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The straight-armed Balkenkreuz, a stylized version of the Iron Cross, the emblem of the Wehrmacht.

The Heer was the Army land forces component of the German armed forces (Wehrmacht) from 1935 to 1945, the latter also included the Navy (Kriegsmarine) and the Air Force (Luftwaffe). During the Second World War, a total of about 15 million soldiers served in the German Army, of whom about seven million perished.


General introduction

During the period of its rebuilding by Hitler the German Army continued to develop concepts pioneered during the First World War, combining ground (Heer) and air (Luftwaffe) assets into combined arms teams. Coupled with operational and tactical methods such as encirclements and the "battle of annihilation", the German military managed several quick victories in the two initial years of the Second World War, prompting foreign journalists to create a new word for what they witnessed, Blitzkrieg.

The Wehrmacht entered the war with a majority of its Army infantry formations relying on the horse for transportation while the infantry remained foot soldiers throughout the war, artillery also remaining primarily horse-drawn. The motorized formations received much attention in the World press in the opening years of the war, and were cited as the reason for the success of the German invasions of Poland (September 1939), Norway and Denmark (April 1940), Belgium, France and Netherlands (May 1940), Yugoslavia (April 1941) and the early campaigns in the Soviet Union (June 1941). However their motorized and tank formations accounted for only 20% of the Heer's strength at their peak strength.

Role in the Second World War

Wehrmacht Army military system

During the Second World War the German Reich used the system of military districts (German: Wehrkreis) to relieve field commanders of as much administrative work as possible, and to provide a regular flow of trained recruits and supplies to the field forces. The method OKW adopted was to separate the Field Army (Oberbefehlshaber des Heeres) from the Home Command (Heimatkriegsgebiet), and to entrust the responsibilities of training, conscription, supply and equipment to Home Command.

The commander of an infantry Corps also commanded the Wehrkreis with the identical number in peacetime, but command of the Wehrkreis passed to his second-in command at the outbreak of the war.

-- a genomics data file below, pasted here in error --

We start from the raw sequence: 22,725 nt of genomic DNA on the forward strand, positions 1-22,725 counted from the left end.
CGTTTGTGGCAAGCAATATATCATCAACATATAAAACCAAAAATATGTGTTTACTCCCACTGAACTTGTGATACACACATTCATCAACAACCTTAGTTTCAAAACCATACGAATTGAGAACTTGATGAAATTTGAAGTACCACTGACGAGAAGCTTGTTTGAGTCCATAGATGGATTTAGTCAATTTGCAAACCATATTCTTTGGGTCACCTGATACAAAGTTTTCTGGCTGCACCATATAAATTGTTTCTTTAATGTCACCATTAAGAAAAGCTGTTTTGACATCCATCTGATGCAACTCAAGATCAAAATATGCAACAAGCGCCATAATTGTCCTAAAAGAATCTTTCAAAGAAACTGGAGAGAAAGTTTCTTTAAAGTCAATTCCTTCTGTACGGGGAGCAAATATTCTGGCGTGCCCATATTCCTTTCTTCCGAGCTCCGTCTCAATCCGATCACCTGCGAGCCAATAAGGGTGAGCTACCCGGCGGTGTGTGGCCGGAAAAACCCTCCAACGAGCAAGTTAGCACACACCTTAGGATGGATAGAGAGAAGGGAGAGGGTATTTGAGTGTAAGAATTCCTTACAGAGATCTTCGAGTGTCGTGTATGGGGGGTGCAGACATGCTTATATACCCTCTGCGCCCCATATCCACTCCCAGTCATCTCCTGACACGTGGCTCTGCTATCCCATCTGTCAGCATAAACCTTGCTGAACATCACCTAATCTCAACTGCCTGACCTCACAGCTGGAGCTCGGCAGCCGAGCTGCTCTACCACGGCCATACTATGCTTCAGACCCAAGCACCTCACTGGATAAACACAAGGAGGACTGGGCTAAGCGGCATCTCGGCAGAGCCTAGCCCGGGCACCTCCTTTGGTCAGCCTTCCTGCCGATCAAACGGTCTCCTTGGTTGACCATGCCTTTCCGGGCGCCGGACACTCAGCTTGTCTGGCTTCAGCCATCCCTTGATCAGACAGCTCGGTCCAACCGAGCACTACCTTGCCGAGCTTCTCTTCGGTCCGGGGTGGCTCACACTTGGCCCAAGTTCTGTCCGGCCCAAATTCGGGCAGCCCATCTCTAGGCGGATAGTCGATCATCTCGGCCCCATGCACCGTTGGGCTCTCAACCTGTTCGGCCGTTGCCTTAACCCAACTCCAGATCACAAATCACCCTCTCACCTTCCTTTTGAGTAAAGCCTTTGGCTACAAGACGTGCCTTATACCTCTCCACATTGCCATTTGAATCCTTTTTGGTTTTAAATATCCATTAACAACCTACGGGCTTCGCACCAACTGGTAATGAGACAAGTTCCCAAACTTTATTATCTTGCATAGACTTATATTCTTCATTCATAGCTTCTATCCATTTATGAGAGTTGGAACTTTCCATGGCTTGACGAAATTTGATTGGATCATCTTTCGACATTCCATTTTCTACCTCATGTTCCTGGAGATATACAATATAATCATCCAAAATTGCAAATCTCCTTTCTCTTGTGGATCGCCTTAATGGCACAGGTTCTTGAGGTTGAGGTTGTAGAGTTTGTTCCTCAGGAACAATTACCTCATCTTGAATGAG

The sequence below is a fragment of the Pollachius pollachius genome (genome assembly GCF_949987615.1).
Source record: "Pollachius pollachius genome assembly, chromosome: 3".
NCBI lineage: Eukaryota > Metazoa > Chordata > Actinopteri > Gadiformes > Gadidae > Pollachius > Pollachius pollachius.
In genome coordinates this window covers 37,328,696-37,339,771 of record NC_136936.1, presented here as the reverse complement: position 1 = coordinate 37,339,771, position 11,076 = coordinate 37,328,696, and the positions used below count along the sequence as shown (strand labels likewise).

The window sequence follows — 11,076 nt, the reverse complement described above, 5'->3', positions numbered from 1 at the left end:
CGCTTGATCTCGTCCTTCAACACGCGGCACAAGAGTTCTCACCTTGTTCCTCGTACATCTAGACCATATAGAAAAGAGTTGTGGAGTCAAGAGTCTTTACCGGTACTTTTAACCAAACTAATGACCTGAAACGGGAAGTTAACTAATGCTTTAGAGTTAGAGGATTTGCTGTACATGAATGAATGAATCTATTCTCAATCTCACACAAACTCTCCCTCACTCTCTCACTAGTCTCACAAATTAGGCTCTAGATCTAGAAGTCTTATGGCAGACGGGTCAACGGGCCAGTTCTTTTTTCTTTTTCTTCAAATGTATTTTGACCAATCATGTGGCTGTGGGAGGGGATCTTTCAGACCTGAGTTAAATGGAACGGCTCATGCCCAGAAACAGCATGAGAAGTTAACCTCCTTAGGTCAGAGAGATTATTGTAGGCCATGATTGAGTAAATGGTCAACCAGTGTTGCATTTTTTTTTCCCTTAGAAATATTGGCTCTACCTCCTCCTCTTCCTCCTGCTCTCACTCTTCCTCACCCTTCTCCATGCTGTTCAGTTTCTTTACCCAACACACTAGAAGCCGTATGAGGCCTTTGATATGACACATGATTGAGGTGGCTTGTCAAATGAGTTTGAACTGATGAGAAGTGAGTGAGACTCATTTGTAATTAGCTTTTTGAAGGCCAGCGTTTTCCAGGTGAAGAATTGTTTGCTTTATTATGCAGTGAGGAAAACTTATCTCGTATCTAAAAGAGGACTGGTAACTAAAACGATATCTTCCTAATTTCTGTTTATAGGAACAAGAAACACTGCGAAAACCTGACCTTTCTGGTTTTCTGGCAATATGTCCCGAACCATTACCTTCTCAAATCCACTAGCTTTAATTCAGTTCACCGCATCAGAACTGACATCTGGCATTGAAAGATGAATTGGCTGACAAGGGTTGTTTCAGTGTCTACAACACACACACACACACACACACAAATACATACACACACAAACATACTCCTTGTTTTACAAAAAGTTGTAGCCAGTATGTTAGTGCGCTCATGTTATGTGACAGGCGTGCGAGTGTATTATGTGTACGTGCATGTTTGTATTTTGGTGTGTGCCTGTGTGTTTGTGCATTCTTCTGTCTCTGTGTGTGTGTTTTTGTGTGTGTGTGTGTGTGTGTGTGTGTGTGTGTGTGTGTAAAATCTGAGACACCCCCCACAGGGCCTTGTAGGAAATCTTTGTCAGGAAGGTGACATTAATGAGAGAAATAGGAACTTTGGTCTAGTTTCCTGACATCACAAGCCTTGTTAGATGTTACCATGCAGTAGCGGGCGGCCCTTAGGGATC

Before the start of the war, there were also four Motorized Army Corps (Armeekorps (mot.)) which were in effect, staffs to control the training of Panzer and Light Panzer formations, and which had no corresponding military districts, but were provided with conscripts and supplies by the districts in which Corps headquarters or subordinate formations had their Home Garrison Stations. The Districts were organized into a hierarchy that included Area Headquarters (Wehrersatzbezirk Hauptquartier) and Sub-area headquarters (Wehrbezirk Hauptquartier).

Command, Arms of Service, and Service Corps of the Heer

Decision making process


Determination of goals and objectives

The Oberkommando des Heeres (OKH) was Germany's Army High Command from 1936 to 1945. In theory the Oberkommando der Wehrmacht (OKW) served as the military General Staff for the German Reich's armed forces, coordinating the Wehrmacht (Army Heer, Navy Kriegsmarine, and the Air Force Luftwaffe) operations. In practice OKW acted as Hitler's personal military staff, translating his ideas into military plans and orders, and issuing them to the three services while having little control over them. However, as the war progressed the OKW found itself exercising increasing amounts of direct command authority over military units, particularly in the West. This created a situation where by 1942 the OKW was the de facto command of Western Theatre forces while the Army High Command (OKH) served Hitler as his personal command Staff on the Eastern Front.

Abwehr (Army intelligence)

The Abwehr was a German intelligence organization from 1921 to 1944. The term Abwehr (German for "counter-intelligence") was used as a concession to Allied demands that Germany's post-World War I intelligence activities be for "defensive" purposes only. After 4 February 1938, its name in title was Overseas Department/Office in Defence of the Armed Forces High Command (Amt Ausland/Abwehr im Oberkommando der Wehrmacht in German).